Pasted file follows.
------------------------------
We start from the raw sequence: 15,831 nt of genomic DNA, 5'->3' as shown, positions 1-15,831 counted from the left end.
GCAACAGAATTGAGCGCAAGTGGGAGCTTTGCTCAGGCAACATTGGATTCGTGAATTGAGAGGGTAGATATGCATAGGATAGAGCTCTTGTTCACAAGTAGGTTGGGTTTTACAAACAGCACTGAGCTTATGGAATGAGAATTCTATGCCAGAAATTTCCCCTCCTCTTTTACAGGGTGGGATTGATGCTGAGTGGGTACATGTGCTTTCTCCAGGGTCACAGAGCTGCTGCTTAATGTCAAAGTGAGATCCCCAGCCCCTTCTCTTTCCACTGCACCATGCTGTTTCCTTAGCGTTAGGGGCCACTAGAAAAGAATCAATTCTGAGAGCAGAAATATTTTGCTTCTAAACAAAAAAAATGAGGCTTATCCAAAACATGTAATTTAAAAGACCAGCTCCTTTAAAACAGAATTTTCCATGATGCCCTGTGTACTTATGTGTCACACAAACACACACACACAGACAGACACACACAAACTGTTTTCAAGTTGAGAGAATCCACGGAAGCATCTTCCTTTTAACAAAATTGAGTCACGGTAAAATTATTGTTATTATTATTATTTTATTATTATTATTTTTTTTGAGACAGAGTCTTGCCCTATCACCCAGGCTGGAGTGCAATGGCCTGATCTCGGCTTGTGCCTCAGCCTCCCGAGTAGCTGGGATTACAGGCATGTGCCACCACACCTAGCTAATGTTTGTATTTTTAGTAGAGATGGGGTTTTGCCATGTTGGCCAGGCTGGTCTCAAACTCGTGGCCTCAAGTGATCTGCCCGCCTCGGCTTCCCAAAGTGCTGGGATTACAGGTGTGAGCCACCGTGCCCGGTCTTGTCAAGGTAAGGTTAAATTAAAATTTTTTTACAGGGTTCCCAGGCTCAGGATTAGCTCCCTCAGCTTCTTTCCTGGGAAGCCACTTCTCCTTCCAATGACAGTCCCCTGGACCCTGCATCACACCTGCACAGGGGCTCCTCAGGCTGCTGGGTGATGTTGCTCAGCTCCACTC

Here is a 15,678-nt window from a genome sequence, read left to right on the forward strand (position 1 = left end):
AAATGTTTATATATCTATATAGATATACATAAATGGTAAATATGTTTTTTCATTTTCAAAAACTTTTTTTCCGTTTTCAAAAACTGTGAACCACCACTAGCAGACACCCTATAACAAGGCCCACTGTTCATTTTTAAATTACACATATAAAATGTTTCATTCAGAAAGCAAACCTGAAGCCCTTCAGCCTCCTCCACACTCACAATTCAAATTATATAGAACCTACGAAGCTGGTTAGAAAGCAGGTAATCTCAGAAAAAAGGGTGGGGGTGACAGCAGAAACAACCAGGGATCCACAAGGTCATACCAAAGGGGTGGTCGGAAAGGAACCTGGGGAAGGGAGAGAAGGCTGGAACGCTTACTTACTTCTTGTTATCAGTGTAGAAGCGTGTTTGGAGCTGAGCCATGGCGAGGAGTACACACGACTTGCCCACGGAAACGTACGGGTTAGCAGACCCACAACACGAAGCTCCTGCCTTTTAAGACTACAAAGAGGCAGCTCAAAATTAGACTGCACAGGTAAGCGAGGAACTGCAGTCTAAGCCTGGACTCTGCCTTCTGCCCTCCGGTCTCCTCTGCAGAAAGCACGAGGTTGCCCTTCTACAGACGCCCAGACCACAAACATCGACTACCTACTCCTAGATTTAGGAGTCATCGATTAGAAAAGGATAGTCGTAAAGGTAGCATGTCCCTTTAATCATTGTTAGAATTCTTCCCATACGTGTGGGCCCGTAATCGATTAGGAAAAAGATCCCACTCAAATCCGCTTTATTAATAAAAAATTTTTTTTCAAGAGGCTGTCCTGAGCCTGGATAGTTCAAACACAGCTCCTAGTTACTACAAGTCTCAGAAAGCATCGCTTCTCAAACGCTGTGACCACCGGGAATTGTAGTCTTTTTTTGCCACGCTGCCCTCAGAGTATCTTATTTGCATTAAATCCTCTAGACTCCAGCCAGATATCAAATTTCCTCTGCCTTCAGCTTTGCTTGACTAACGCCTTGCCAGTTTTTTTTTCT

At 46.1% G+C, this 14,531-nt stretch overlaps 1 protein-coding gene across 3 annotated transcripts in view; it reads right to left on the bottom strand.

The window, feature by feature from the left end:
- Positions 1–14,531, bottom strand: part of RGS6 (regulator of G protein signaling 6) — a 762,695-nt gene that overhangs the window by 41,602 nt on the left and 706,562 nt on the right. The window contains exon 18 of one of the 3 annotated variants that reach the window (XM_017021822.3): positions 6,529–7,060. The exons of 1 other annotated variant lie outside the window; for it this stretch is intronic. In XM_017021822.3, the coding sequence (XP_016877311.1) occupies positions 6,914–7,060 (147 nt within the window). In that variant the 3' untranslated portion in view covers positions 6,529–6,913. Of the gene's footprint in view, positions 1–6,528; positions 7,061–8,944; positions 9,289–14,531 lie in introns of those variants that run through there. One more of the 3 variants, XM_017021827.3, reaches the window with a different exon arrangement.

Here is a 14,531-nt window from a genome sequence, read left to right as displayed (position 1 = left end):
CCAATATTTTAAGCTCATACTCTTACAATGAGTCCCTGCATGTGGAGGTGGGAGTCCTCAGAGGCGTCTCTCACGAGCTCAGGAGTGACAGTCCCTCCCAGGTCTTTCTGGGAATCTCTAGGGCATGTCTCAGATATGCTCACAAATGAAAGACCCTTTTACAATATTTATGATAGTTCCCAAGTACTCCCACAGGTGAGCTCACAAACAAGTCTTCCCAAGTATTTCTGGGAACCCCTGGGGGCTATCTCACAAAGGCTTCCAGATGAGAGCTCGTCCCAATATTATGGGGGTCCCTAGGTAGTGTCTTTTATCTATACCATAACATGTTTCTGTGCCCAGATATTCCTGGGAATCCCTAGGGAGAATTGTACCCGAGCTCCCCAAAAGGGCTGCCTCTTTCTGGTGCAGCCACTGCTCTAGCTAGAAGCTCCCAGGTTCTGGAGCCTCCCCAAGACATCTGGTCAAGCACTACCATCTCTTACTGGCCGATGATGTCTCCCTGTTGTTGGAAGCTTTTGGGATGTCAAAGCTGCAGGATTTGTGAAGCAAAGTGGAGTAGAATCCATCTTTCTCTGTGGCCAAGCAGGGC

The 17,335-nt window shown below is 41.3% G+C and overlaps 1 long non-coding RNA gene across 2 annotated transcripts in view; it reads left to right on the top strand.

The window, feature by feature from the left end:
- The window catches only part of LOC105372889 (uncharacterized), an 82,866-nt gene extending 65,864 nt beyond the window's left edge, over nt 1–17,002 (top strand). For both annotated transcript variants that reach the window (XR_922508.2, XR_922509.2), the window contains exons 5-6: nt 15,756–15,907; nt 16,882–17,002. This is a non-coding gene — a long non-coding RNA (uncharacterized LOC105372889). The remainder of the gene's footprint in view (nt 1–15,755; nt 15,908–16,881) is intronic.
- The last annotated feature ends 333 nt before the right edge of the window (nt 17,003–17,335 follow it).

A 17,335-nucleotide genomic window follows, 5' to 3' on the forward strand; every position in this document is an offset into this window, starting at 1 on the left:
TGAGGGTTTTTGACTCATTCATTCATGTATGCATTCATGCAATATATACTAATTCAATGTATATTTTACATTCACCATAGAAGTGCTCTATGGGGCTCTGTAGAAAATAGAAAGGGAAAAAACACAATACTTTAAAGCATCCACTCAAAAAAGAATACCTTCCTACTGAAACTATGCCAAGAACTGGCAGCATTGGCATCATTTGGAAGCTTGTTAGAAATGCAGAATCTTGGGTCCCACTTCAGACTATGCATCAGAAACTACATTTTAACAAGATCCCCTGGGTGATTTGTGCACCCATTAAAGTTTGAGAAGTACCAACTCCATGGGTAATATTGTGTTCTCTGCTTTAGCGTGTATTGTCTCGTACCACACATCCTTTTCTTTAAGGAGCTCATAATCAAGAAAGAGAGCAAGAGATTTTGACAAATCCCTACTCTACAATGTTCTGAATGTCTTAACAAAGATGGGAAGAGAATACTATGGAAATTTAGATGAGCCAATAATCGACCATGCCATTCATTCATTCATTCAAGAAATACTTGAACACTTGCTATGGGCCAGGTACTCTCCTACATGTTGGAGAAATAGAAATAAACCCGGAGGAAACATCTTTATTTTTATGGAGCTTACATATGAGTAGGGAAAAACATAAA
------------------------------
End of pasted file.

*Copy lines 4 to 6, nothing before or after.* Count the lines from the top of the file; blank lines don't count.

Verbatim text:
AAATGTTTATATATCTATATAGATATACATAAATGGTAAATATGTTTTTTCATTTTCAAAAACTTTTTTTCCGTTTTCAAAAACTGTGAACCACCACTAGCAGACACCCTATAACAAGGCCCACTGTTCATTTTTAAATTACACATATAAAATGTTTCATTCAGAAAGCAAACCTGAAGCCCTTCAGCCTCCTCCACACTCACAATTCAAATTATATAGAACCTACGAAGCTGGTTAGAAAGCAGGTAATCTCAGAAAAAAGGGTGGGGGTGACAGCAGAAACAACCAGGGATCCACAAGGTCATACCAAAGGGGTGGTCGGAAAGGAACCTGGGGAAGGGAGAGAAGGCTGGAACGCTTACTTACTTCTTGTTATCAGTGTAGAAGCGTGTTTGGAGCTGAGCCATGGCGAGGAGTACACACGACTTGCCCACGGAAACGTACGGGTTAGCAGACCCACAACACGAAGCTCCTGCCTTTTAAGACTACAAAGAGGCAGCTCAAAATTAGACTGCACAGGTAAGCGAGGAACTGCAGTCTAAGCCTGGACTCTGCCTTCTGCCCTCCGGTCTCCTCTGCAGAAAGCACGAGGTTGCCCTTCTACAGACGCCCAGACCACAAACATCGACTACCTACTCCTAGATTTAGGAGTCATCGATTAGAAAAGGATAGTCGTAAAGGTAGCATGTCCCTTTAATCATTGTTAGAATTCTTCCCATACGTGTGGGCCCGTAATCGATTAGGAAAAAGATCCCACTCAAATCCGCTTTATTAATAAAAAATTTTTTTTCAAGAGGCTGTCCTGAGCCTGGATAGTTCAAACACAGCTCCTAGTTACTACAAGTCTCAGAAAGCATCGCTTCTCAAACGCTGTGACCACCGGGAATTGTAGTCTTTTTTTGCCACGCTGCCCTCAGAGTATCTTATTTGCATTAAATCCTCTAGACTCCAGCCAGATATCAAATTTCCTCTGCCTTCAGCTTTGCTTGACTAACGCCTTGCCAGTTTTTTTTTCT

At 46.1% G+C, this 14,531-nt stretch overlaps 1 protein-coding gene across 3 annotated transcripts in view; it reads right to left on the bottom strand.

The window, feature by feature from the left end: